They will not send you to an interview for which they feel you are unprepared or not a complete fit. It makes them look bad.
Staffing firms are different from employment agencies. If you work with an employment agency, you are the client; with a staffing firm the company is the client.
A skilled recruiter will work with you early on to set expectations around communication (frequency and method), feedback, and the process he or she follows for distributing your resume and setting up interviews.
For example, you should know the answers to these questions before you accept your first assignment from the firm:
If you don’t get the answers to your questions, or are unclear on the process, ask!
The recruiter at your staffing agency should be open and honest with you, providing feedback that will help you emphasize your strengths to potential employers, being truthful when a job just isn’t the right fit (even if it’s at your dream company), and keeping you informed throughout the interview and hiring process.
However, when it comes to being open and honest, you need to reciprocate.
Recruiters can only do their jobs well when candidates are honest with them. Don’t accept a temp job knowing that you have two interviews for permanent roles the next week, or tell the recruiter that you have a 2-week vacation planned just when the job starts.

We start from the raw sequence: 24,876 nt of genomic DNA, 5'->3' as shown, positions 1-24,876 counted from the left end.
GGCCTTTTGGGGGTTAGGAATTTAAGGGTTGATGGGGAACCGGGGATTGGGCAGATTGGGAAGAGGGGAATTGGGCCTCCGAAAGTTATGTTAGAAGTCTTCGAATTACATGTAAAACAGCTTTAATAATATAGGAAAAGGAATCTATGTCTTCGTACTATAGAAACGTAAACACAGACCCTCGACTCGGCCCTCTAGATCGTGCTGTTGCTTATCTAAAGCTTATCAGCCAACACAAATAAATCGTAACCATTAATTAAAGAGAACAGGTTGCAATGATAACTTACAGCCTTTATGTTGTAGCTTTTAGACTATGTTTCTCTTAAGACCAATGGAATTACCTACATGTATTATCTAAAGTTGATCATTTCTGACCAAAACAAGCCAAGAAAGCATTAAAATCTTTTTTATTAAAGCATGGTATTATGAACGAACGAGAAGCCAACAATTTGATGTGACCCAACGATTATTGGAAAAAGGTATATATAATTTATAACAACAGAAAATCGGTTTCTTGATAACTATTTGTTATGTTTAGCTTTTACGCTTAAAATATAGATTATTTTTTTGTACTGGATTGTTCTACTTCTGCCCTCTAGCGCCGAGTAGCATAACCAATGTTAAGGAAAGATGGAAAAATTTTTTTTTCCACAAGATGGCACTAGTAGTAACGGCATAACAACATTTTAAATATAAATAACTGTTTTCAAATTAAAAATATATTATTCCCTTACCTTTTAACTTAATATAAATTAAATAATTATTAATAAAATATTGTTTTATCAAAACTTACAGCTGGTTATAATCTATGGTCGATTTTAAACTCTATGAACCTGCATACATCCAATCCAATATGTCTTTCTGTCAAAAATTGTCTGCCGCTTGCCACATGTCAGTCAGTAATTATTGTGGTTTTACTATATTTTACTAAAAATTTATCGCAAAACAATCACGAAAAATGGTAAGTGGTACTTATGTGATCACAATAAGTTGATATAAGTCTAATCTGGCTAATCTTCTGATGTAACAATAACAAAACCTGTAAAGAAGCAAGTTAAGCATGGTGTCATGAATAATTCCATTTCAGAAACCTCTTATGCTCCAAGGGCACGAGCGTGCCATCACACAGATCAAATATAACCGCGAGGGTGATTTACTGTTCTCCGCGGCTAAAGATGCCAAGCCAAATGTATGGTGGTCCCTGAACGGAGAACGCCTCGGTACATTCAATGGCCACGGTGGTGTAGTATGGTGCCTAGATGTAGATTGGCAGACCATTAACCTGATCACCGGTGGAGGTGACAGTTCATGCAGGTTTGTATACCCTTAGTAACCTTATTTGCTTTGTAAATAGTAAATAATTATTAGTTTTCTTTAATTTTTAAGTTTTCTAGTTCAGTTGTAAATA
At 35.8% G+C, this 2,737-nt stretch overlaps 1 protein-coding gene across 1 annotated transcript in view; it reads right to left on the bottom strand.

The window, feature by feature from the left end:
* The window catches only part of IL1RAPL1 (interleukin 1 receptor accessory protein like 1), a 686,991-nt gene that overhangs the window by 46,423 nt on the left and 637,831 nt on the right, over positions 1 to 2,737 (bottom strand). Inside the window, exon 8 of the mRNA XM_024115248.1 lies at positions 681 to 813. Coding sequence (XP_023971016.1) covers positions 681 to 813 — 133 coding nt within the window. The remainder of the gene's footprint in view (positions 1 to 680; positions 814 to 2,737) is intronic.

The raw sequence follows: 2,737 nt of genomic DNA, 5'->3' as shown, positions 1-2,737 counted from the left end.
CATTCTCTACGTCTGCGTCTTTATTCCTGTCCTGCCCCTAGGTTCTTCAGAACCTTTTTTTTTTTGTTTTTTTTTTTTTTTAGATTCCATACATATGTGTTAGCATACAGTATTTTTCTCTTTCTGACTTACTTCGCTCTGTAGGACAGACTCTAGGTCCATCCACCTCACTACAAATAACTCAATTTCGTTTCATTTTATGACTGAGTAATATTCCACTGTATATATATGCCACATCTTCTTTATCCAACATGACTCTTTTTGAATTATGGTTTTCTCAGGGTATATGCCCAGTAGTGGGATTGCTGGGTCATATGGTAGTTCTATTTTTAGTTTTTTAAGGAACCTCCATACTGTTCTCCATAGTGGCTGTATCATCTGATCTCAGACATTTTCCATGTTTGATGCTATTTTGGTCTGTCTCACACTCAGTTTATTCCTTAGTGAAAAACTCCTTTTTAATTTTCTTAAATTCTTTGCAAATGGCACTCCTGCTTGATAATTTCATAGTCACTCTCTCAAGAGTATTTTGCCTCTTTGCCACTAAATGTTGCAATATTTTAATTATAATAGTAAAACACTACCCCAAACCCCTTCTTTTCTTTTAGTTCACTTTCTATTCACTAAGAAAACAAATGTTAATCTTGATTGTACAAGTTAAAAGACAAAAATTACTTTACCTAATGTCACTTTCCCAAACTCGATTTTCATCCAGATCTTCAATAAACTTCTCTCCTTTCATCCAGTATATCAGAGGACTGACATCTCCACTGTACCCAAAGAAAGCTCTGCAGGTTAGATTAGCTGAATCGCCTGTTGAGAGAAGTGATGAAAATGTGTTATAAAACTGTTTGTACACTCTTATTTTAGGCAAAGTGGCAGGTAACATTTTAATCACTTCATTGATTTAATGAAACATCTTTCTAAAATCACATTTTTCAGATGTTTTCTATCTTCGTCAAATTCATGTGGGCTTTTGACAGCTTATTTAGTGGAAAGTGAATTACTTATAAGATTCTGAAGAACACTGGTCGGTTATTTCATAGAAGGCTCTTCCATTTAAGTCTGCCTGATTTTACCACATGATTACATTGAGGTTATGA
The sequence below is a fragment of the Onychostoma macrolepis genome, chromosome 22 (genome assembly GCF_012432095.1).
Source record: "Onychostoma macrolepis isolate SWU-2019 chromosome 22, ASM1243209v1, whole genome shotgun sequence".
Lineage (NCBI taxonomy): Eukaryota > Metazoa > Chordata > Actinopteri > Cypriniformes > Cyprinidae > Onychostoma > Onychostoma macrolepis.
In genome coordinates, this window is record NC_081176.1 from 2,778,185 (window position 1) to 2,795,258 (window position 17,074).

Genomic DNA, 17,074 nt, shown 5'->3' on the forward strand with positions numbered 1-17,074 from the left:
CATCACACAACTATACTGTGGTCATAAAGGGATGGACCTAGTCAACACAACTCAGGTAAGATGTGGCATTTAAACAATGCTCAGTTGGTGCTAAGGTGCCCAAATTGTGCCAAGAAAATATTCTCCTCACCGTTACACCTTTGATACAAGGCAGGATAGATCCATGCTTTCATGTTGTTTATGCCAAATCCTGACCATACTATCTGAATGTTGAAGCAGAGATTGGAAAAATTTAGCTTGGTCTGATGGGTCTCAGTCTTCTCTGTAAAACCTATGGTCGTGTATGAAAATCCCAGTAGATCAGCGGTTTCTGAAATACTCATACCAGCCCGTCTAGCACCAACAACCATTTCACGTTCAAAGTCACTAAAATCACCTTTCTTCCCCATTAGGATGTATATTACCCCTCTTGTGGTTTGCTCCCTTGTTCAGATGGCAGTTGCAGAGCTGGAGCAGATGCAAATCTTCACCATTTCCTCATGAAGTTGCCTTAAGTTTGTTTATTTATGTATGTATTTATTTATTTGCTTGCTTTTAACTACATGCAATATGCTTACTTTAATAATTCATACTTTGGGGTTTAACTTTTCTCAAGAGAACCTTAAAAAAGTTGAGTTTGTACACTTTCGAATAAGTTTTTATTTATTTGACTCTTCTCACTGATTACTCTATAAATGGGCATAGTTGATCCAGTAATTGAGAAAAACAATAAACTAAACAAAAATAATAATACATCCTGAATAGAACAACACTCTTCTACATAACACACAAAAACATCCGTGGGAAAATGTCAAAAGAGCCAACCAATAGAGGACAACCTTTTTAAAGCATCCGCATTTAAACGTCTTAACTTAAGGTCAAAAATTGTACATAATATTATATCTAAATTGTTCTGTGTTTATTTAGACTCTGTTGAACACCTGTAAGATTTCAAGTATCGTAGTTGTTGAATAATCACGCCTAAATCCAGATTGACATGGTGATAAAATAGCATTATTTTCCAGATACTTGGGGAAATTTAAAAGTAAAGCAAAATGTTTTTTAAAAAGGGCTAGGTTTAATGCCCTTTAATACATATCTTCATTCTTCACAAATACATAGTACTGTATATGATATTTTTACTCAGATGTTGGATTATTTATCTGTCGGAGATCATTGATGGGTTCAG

You may be hesitant to share this information for fear that it will impact your consideration for a position, but if your recruiter knows ahead of time they can work with it. If they don’t, and have to tell employers after the fact, it can damage your reputation -- and theirs.
Tell them the whole story from the beginning so they can best manage that information and assist you in finding the right position.
The best (and really only) time to negotiate your pay for a temp position is during the initial stages of the interview process.
At the onset of matching you with a position, your recruiter will present you with a position and the rate. If you’re unhappy with the fee structure, speak up! Once you have accepted the offer, it’s too late.